" The Oriental doesn’t put the same high price on life as the Westerner. Life is plentiful. Life is cheap in the Orient. And as the philosophy of the orient expresses it, life is not important. "
— General William Westmoreland, Hearts and Minds

MRQE Top Critic

Operation Condor

Jackie Chan meets Indiana Jones —Andrea Birgers (review...)

Chan borrows from Raiders

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Parana is an idiot. By “idiot” I don’t mean a fool or an affable, bumbling Forrest Gump. No, she’s a full-blown, filthy, barefoot, sack-wearing, eye-rolling, Village Idiot with a capital ‘VI.’ She’s of the classic Russian variety you have to go to a Dostoyevsky novel to see these days. And her teeth... don’t even get me started. How she comes to be Stalin’s “fiancee” is the humorous and tragic tale told in Stalin’s Bride, the 1990 Hungarian film by director Peter Basco.

Protector of Idiots

Stalin's "bride" is a Dostoyevsky-class idiot
Stalin’s “bride” is a Dostoyevsky-class idiot

Parana arrives one summer day without explanation to a nowheresville village in the Soviet Union. The village is struggling to get by under Stalin’s collectivization program of the late 1930s. This place was probably struggling to get by under the Czars and then the Mongols before them. I’m reminded of the old joke about the village that was so small it didn’t have a village idiot... they all had to take turns. With Parana’s arrival the job is solidly hers. It’s as if she’s always lived there, and maybe she has.

Parana is at the bottom of a merciless pecking order that goes all the way up to The Boss, Stalin himself. He’s the man who’s name is almost unutterable and when spoken is done so in a whisper.

One day, as the villagers go about their daily routines, which include tormenting Parana, she’s backed up against a large poster of Stalin. The portrait alone is enough to make the villagers hesitate and Parana quickly assumes that Stalin has become her protector. She has no idea who he really is and as she crosses herself we see that in her mind he might just be God himself. “Stalin will protect me!” she cries. The villagers are in no mood to argue with her on this point and we are treated to some wry and ironic humor. They laughingly call her ‘Stalin’s fiancee’ while at the same time backing away from her. Where Stalin is involved, it’s best to leave matters alone.

Revenge of the Idiot

The local police chief, like everyone else, has quotas to meet. He arrests Parana, then sends her off to the district headquarters as a spy and provocateur for having profaned the name of Stalin. Once she’s accused, there’s no turning back and she is subjected to rough interrogation. “Who sent you?” the district manager shouts “The Japanese?... The British?” Parana has no idea where she is let alone what Japan or Britain might be. The villagers plead with the police chief to intercede for her. “Yes she’s an idiot,” one of the locals says, “but she’s our idiot.”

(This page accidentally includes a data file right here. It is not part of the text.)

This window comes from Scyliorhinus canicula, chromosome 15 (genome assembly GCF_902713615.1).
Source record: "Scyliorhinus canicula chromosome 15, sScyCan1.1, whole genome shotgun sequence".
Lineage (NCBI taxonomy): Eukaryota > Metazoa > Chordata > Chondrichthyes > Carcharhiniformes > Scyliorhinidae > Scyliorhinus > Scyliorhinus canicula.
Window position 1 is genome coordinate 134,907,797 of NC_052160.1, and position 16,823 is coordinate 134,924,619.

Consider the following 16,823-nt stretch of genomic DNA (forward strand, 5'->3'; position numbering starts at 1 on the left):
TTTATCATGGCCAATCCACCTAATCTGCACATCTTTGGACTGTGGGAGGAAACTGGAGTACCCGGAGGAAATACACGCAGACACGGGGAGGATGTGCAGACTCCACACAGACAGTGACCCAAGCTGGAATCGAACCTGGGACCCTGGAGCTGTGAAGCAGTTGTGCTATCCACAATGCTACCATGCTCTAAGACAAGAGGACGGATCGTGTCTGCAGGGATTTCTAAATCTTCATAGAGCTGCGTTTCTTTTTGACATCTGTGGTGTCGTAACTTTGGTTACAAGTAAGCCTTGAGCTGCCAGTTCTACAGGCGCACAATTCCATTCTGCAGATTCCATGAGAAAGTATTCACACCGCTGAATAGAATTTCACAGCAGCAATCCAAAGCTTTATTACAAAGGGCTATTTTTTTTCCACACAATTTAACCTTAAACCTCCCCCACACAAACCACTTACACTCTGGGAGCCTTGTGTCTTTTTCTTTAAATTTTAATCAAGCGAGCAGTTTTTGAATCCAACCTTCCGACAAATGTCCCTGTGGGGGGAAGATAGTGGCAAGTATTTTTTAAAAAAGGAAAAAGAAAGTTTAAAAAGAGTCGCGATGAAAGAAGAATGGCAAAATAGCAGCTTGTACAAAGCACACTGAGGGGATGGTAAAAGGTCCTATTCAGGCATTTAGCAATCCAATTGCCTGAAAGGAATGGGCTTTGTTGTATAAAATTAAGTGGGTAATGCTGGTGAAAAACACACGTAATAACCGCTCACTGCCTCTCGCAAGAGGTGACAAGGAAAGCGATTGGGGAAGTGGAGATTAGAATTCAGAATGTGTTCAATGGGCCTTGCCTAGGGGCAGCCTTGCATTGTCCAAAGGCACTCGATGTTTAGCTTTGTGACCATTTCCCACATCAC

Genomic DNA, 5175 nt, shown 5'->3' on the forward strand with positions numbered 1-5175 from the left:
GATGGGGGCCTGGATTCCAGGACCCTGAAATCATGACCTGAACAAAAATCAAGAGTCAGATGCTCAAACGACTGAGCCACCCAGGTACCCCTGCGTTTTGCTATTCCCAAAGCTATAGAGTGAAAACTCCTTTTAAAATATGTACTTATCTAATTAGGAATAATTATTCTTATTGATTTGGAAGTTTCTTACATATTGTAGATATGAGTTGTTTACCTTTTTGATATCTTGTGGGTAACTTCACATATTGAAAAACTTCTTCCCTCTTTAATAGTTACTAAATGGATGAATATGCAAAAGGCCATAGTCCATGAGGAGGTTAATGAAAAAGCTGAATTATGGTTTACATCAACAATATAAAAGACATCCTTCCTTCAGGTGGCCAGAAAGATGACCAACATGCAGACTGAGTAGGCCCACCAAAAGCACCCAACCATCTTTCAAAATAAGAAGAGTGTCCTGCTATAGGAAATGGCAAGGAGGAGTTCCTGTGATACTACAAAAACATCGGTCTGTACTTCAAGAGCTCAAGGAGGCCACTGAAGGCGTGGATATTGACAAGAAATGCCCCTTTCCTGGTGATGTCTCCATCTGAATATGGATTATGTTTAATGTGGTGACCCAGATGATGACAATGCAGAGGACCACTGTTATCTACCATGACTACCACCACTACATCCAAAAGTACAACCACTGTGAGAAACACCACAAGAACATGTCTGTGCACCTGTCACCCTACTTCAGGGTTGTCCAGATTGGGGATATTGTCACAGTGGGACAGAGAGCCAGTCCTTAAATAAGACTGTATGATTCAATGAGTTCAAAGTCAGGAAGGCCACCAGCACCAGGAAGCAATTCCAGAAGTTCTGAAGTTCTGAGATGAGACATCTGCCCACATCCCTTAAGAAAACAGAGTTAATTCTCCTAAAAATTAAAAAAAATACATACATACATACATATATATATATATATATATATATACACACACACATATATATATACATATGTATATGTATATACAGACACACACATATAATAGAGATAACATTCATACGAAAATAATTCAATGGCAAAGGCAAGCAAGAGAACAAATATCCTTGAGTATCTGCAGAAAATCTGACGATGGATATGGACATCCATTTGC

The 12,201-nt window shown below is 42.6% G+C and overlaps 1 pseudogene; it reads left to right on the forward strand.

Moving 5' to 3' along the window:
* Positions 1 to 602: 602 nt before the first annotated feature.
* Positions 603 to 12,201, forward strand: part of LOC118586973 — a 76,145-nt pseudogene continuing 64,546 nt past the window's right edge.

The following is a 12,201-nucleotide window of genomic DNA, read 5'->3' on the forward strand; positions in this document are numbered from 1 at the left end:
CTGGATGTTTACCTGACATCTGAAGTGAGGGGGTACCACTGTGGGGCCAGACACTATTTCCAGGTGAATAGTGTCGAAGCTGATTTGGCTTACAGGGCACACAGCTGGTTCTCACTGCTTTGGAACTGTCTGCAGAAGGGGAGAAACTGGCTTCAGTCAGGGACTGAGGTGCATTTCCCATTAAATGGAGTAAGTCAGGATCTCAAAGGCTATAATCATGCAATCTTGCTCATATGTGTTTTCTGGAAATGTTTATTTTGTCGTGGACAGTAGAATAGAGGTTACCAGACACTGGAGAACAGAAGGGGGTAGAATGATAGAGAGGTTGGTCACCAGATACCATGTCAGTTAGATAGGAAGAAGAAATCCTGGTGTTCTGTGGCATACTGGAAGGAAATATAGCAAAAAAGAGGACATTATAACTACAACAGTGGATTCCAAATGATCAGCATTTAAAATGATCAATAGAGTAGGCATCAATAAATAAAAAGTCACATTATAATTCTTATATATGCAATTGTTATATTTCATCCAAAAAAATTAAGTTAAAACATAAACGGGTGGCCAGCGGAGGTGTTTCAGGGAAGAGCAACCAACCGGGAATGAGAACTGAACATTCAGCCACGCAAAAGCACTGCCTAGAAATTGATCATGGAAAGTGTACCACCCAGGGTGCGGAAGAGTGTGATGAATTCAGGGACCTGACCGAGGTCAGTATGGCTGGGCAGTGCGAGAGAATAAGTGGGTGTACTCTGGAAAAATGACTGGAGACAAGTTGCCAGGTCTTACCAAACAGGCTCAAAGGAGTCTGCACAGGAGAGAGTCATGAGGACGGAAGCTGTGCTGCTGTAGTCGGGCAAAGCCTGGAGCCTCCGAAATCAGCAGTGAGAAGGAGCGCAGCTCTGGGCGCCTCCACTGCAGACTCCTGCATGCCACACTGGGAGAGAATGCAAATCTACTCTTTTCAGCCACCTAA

The Soviet machine grinds her up and spits her back to the village a changed woman. A chance association on her part can now send her into a furious panic. She sees a bracelet and it becomes in her mind manacles. “Spy, spy!” she cries, and off goes the hapless victim of her accusation. The tables are turned and Parana is now the most dangerous person in the village, though she is unaware of her new power over life and death. If ever there was a loose cannon, she is it.

Masterpiece of Tragicomedy

Parana is a tragic spectacle and yet you smile at her invocation of the demigod Stalin as her protector. She is pathetic, the village and its inhabitants are pathetic, the times are pathetic, and yet you still have to smile even as you shake your head. This is humor in the classic European manner. Hungarian director Peter Basco has made a masterpiece of tragicomedy that could only have been made after the fact of the Soviet era (in this case, 1990). Actress Juli Basti gives us a sometimes-over-the-top performance as Parana that you will not forget.

I suspect that, because this is a Hungarian production, her caricature has more than a hint of Russian stereotyping. If this were a German film, given the German history of degrading Russians and Slavs in general, this might be a more serious charge. And while there may be no love lost between the Hungarians and the Russians, Basco has included some good-hearted and decent characters, in particular Zorka (Gy†rgy Cserhalmi), the man who refuses to join the collective and who drives the film to it’s stunning conclusion.

If this film had been made in the USA, the villagers all might have been portrayed as victims. But in Stalin’s Bride they all take turns being the village idiot, by being both enablers and victims of the system. And Parana, as Stalin’s fiancee, is both the biggest loser and most powerful one of them all.

DVD Extras

There are no extras on this Facets DVD

Picture and Sound

There is some grainyness and pixelating on the copy I watched, but it was nothing fatal. The English subtitles are clean and legible, but have the occasional misspelling or grammatical error. Sound quality is a little muddy at times, particularly in the opening music.